Andy Enfield is closing in on the USC basketball job, meaning that Florida Gulf Coast University will soon be without its first couple, and thereby end its moment in the national sun. Of course, this will amaze, amuse and annoy UCLA fans, because that’s just how it works down in Los Angeles.
But it also puts a lot of pressure on new Bruins coach Steve Alford’s wife, Tanya, because of all the notoriety given Enfield’s wife Amanda for being a supermodel, whatever that means. We would also say it puts pressure on Lane Kiffin’s wife, Layla, but the way he’s going, any failure to meet Enfieldian expectations will not be blamed on her, but on Kiffin himself.
But this being Los Angeles and all, comparisons will be made, and they will not be done with kindness as their base. In short, this is going to get very silly very quickly, and what better venue in which to watch it deteriorate?
Besides, isn’t that where the Bravo Channel gets its ideas?
The story floating around – well, written by CBSSports.com’s Jeff Goodman -- is that Pacific 12 Conference supervisor of officials Ed Rush urged the officiating crews handling Arizona’s Pac-12 Tourney games to hand out a technical foul or an ejection to Arizona coach Sean Miller, even going so far as to offer either $5000 or a trip to Cancun if one of them delivered the punitive goods.
Thus, when Michael Irving dropped the Cleveland Howdy on Miller in the semifinal against UCLA, he presumably got his reward. That is, if this isn’t April Fool’s Day gone Bountygate.
So far, the conference has denied that Rush actually meant it, that it was just a hilarious joke, as authenticated by Tim Donaghy in his new book, “Now Why The Hell Didn’t I Think Of That?” But this much is sure: Irving has been torpedoed but nice either way – either because he did what he was unethically told, or because he foolishly fell for a joke.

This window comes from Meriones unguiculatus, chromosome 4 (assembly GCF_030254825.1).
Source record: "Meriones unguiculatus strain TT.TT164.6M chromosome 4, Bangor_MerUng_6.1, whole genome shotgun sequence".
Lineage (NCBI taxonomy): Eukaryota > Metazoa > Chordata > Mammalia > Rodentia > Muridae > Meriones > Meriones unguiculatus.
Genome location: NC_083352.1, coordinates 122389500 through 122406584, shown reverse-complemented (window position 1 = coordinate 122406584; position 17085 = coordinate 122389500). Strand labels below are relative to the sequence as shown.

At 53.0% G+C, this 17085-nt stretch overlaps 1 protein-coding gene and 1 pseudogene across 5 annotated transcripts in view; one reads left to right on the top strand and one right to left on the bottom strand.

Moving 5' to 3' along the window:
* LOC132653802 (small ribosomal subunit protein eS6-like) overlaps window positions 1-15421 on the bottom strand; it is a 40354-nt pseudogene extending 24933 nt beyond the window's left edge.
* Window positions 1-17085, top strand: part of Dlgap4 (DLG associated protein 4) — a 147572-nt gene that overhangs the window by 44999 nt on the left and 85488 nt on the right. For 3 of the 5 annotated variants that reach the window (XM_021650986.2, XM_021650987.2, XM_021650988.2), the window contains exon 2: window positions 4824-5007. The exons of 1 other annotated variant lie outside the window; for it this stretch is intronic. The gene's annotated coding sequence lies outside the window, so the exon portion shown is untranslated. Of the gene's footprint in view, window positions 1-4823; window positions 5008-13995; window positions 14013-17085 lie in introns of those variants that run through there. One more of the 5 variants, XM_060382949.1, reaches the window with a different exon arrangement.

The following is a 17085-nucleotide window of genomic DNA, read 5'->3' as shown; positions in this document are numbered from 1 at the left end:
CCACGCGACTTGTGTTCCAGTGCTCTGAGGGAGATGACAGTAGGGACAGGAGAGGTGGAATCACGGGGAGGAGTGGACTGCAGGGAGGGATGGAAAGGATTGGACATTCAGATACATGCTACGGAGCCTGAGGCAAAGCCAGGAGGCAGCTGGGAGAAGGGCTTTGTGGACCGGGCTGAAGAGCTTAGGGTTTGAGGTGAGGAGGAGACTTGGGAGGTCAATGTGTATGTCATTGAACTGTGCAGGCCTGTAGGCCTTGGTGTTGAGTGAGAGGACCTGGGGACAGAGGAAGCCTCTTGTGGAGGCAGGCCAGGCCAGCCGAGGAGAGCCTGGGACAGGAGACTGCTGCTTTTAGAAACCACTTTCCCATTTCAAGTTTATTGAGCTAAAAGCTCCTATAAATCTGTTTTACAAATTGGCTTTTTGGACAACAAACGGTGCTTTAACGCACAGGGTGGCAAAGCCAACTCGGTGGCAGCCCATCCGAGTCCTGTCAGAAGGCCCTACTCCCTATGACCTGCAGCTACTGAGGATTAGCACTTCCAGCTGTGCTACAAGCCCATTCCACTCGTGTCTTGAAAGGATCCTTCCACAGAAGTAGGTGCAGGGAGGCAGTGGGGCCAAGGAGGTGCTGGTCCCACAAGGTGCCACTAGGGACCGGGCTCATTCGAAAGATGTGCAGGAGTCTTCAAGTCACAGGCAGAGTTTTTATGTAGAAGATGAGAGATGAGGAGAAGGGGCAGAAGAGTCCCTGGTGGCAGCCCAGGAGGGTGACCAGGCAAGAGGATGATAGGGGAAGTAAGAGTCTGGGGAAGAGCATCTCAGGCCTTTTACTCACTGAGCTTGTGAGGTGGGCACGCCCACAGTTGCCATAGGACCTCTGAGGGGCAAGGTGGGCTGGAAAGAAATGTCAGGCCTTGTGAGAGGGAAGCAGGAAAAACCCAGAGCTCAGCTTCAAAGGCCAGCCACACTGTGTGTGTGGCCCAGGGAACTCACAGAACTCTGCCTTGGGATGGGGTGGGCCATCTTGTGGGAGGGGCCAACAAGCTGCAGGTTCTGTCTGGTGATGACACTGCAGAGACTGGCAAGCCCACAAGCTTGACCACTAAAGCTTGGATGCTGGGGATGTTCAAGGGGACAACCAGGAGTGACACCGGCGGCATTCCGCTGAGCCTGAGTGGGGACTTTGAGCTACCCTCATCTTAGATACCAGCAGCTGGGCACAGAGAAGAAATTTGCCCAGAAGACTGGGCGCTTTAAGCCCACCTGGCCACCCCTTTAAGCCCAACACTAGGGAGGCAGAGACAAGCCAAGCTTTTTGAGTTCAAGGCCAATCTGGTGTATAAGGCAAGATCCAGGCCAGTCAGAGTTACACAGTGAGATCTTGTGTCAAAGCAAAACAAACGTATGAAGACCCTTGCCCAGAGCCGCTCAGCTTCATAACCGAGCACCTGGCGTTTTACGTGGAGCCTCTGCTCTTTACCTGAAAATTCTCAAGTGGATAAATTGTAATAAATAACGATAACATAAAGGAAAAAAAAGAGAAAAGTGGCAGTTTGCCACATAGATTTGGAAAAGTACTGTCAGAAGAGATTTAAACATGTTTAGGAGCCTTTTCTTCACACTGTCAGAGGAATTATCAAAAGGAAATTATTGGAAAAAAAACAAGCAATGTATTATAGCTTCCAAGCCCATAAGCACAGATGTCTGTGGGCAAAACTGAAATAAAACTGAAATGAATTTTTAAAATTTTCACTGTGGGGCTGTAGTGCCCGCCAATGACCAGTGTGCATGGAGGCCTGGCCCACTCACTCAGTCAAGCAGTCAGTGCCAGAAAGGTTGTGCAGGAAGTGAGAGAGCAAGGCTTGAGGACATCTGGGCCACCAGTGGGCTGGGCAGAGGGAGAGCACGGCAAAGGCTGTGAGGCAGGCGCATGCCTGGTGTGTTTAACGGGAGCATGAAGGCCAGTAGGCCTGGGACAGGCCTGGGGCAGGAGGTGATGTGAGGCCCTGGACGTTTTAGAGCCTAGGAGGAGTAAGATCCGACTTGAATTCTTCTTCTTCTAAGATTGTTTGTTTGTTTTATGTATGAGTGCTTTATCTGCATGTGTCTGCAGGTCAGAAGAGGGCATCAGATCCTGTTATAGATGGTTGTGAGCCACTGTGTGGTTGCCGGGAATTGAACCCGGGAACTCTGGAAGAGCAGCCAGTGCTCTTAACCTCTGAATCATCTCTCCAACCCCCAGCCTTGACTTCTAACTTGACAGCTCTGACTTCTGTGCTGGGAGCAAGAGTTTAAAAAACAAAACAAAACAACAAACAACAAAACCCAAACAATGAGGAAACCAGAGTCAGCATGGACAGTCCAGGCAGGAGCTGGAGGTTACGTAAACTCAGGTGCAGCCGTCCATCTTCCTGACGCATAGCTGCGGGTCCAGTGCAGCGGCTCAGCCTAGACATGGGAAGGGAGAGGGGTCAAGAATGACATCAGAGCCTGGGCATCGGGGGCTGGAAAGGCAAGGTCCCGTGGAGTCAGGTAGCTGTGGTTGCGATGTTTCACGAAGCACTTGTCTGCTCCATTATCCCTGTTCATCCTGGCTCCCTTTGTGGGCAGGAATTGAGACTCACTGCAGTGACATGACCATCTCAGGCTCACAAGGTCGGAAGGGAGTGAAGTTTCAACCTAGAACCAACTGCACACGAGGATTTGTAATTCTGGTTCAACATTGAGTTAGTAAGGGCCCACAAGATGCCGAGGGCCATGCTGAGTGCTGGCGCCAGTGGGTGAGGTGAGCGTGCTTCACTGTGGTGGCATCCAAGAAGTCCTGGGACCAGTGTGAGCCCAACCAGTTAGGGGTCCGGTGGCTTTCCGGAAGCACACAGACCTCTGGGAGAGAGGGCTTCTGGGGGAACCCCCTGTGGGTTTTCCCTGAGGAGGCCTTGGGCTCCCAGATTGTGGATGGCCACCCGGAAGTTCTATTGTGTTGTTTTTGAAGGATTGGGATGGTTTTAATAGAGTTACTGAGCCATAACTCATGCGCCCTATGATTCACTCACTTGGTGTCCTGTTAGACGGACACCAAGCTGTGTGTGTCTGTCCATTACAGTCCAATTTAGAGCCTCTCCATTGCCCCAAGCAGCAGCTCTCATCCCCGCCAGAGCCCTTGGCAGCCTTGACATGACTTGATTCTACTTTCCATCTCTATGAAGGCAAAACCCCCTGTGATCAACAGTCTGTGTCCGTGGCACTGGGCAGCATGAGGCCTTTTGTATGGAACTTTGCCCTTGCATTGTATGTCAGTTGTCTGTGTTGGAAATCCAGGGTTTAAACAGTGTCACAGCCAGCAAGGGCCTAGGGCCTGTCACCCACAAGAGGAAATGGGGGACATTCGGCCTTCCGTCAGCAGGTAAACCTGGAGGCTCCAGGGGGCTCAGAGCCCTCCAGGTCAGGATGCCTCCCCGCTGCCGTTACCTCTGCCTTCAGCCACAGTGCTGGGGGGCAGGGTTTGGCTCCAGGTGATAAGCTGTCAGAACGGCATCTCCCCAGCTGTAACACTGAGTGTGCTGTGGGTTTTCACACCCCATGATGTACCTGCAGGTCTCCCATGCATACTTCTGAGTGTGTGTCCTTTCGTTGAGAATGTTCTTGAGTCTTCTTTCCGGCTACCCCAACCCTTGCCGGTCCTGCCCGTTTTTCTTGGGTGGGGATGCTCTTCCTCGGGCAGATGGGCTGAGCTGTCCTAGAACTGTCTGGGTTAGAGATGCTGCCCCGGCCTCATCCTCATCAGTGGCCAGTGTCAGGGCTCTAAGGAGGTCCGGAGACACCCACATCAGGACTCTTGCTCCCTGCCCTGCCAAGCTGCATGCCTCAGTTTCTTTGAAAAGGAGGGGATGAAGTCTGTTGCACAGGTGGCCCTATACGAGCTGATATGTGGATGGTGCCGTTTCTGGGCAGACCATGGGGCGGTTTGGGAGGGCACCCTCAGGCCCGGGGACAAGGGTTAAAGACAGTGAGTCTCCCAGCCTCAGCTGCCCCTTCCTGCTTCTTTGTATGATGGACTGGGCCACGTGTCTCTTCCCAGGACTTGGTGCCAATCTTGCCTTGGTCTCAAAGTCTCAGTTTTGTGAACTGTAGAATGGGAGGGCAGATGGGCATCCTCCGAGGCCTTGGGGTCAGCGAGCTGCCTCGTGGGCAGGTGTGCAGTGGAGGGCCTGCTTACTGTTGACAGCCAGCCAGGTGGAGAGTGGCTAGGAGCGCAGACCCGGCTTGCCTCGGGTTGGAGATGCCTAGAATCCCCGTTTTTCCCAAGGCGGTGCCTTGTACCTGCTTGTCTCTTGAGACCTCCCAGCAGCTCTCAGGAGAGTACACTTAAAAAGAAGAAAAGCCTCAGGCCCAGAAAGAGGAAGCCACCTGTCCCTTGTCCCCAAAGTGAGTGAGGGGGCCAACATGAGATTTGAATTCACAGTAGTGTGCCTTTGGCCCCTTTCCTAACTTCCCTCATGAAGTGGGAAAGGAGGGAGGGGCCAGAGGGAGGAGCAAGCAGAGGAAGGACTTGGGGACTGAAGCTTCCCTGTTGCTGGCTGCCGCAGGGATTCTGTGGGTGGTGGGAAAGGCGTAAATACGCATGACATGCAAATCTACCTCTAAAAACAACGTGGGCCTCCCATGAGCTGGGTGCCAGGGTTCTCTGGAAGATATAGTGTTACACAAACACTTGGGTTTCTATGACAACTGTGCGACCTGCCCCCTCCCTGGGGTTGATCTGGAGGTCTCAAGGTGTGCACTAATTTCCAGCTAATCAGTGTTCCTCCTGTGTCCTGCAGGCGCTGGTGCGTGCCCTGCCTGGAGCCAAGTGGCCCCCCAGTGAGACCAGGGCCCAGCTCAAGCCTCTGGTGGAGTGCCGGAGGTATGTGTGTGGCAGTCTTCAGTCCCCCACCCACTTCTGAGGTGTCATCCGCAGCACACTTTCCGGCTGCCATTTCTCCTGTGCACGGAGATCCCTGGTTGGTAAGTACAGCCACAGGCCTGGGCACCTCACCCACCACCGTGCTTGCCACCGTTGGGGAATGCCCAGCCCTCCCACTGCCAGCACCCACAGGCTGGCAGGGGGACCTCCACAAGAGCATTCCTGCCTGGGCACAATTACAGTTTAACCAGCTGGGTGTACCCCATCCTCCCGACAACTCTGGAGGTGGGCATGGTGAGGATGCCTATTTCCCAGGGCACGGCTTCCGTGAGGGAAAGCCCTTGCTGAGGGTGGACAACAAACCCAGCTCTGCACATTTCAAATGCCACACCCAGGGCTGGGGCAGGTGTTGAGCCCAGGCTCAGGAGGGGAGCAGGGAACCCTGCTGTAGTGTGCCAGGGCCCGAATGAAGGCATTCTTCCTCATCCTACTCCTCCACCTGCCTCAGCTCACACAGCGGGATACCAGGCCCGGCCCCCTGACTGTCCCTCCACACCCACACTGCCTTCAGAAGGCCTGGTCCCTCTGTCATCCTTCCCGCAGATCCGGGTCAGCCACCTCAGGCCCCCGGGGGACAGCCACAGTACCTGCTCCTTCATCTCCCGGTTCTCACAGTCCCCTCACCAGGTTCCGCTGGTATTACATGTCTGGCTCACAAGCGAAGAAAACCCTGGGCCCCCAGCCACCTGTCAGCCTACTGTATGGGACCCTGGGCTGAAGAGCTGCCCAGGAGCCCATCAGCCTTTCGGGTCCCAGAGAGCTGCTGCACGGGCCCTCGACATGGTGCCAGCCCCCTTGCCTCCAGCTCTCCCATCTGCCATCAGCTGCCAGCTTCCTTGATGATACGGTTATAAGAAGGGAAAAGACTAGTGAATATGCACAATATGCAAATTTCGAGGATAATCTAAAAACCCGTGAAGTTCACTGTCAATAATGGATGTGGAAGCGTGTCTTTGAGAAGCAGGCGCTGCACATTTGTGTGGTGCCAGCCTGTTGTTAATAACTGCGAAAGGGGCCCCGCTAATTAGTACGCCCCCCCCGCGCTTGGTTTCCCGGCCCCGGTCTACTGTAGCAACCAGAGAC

But if it helps, UCLA covered with or without the technical. Now THAT’S funny.
Speaking of allegedly fixing results, Seattle pitcher Felix Hernandez presented catcher John Jaso with a Rolex watch Monday for catching his perfect game last year. Then he gave up a double to Jaso in the fourth inning of the Mariners-Athletics game in Oakland, thereby setting . . . well, maybe two tongues to wag. It was the A’s first baserunner, so any good conspiracy theorists should have been up and running. Which is more than can be said for the rest of the A's, who joined the Giants in ODSH -- Opening Day Shutout Hell.
The Dodgers, who know showbiz, went big with Sandy Koufax relieving Magic Johnson first the ceremonial first pitch Monday. It was the kind of theatre that the first pitch ought to have, and that maybe the Miami Marlins can borrow when they announce that Jeff Loria will throw out the first pitch, and then have him replaced by someone more popular.
Like Ozzie Guillen. Hey, all marketing is local.
Darrius Heyward-Bey will go down in history as one of Al Davis’ most benighted draft picks, since Heyward-Bey was such a stretch and did so little to change anyone’s mind about him in his Oakland time.
Now he has been signed in Indianapolis, and either Andrew Luck has been given a pearl of great price whom the Raiders could never figure out what to do with, or he has someone other than tackle Anthony Castonzo whom he plans only rarely to throw to.
And finally, Nationals fans Rob and Drew (last name unknown, and hopefully for them, redacted if it becomes known) got everyone in their fantasy league to amass $1000 to buy Jose Canseco’s seminal painting “Bud Selig Dragon” to use as a league trophy. Now as we tip our conical hats to DC Sports Bog for this knowledge, we will leave you a moment to decide whether the real story here is that Rob, Drew and their friends have too much money on their hands, too much invested in their fantasy league, or why Jose Canseco is painting Bud Selig Dragon in the first place.
But we’ll tell you why he did it: Because someone paid $1000 for it. Next stop for Baseball Rembrandt: the Mark McGwire Unicorn.